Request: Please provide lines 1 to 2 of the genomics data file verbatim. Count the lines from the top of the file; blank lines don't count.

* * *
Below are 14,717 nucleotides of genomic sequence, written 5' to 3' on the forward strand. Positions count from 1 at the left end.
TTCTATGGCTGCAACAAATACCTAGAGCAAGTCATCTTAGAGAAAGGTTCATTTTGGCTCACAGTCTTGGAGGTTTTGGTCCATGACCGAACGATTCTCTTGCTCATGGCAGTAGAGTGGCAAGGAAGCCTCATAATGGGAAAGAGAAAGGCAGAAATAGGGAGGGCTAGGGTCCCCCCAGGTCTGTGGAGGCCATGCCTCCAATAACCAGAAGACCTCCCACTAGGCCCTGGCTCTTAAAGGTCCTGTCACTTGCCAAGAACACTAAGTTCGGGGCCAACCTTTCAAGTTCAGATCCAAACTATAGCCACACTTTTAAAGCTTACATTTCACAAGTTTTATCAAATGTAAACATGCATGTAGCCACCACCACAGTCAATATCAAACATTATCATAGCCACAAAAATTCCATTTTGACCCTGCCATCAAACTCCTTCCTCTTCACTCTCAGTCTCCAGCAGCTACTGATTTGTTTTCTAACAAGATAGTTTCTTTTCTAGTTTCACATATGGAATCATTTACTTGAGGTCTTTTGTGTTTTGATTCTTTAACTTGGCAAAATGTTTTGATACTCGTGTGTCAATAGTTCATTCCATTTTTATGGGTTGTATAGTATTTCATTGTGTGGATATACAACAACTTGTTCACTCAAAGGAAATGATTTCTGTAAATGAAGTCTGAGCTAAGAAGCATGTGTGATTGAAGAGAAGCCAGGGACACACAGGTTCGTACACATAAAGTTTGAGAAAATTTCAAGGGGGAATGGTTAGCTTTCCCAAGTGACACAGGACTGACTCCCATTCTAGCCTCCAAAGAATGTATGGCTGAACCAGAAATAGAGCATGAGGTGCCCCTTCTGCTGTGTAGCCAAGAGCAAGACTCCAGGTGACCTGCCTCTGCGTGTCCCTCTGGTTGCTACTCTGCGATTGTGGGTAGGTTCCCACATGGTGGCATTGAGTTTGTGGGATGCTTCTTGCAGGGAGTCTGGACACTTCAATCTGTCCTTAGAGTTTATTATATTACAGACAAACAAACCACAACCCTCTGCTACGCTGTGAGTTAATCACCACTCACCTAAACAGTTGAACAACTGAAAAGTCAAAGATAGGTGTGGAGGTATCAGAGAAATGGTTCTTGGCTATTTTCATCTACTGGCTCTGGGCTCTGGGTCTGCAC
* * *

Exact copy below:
Below are 14,717 nucleotides of genomic sequence, written 5' to 3' on the forward strand. Positions count from 1 at the left end.
TTCTATGGCTGCAACAAATACCTAGAGCAAGTCATCTTAGAGAAAGGTTCATTTTGGCTCACAGTCTTGGAGGTTTTGGTCCATGACCGAACGATTCTCTTGCTCATGGCAGTAGAGTGGCAAGGAAGCCTCATAATGGGAAAGAGAAAGGCAGAAATAGGGAGGGCTAGGGTCCCCCCAGGTCTGTGGAGGCCATGCCTCCAATAACCAGAAGACCTCCCACTAGGCCCTGGCTCTTAAAGGTCCTGTCACTTGCCAAGAACACTAAGTTCGGGGCCAACCTTTCAAGTTCAGATCCAAACTATAGCCACACTTTTAAAGCTTACATTTCACAAGTTTTATCAAATGTAAACATGCATGTAGCCACCACCACAGTCAATATCAAACATTATCATAGCCACAAAAATTCCATTTTGACCCTGCCATCAAACTCCTTCCTCTTCACTCTCAGTCTCCAGCAGCTACTGATTTGTTTTCTAACAAGATAGTTTCTTTTCTAGTTTCACATATGGAATCATTTACTTGAGGTCTTTTGTGTTTTGATTCTTTAACTTGGCAAAATGTTTTGATACTCGTGTGTCAATAGTTCATTCCATTTTTATGGGTTGTATAGTATTTCATTGTGTGGATATACAACAACTTGTTCACTCAAAGGAAATGATTTCTGTAAATGAAGTCTGAGCTAAGAAGCATGTGTGATTGAAGAGAAGCCAGGGACACACAGGTTCGTACACATAAAGTTTGAGAAAATTTCAAGGGGGAATGGTTAGCTTTCCCAAGTGACACAGGACTGACTCCCATTCTAGCCTCCAAAGAATGTATGGCTGAACCAGAAATAGAGCATGAGGTGCCCCTTCTGCTGTGTAGCCAAGAGCAAGACTCCAGGTGACCTGCCTCTGCGTGTCCCTCTGGTTGCTACTCTGCGATTGTGGGTAGGTTCCCACATGGTGGCATTGAGTTTGTGGGATGCTTCTTGCAGGGAGTCTGGACACTTCAATCTGTCCTTAGAGTTTATTATATTACAGACAAACAAACCACAACCCTCTGCTACGCTGTGAGTTAATCACCACTCACCTAAACAGTTGAACAACTGAAAAGTCAAAGATAGGTGTGGAGGTATCAGAGAAATGGTTCTTGGCTATTTTCATCTACTGGCTCTGGGCTCTGGGTCTGCAC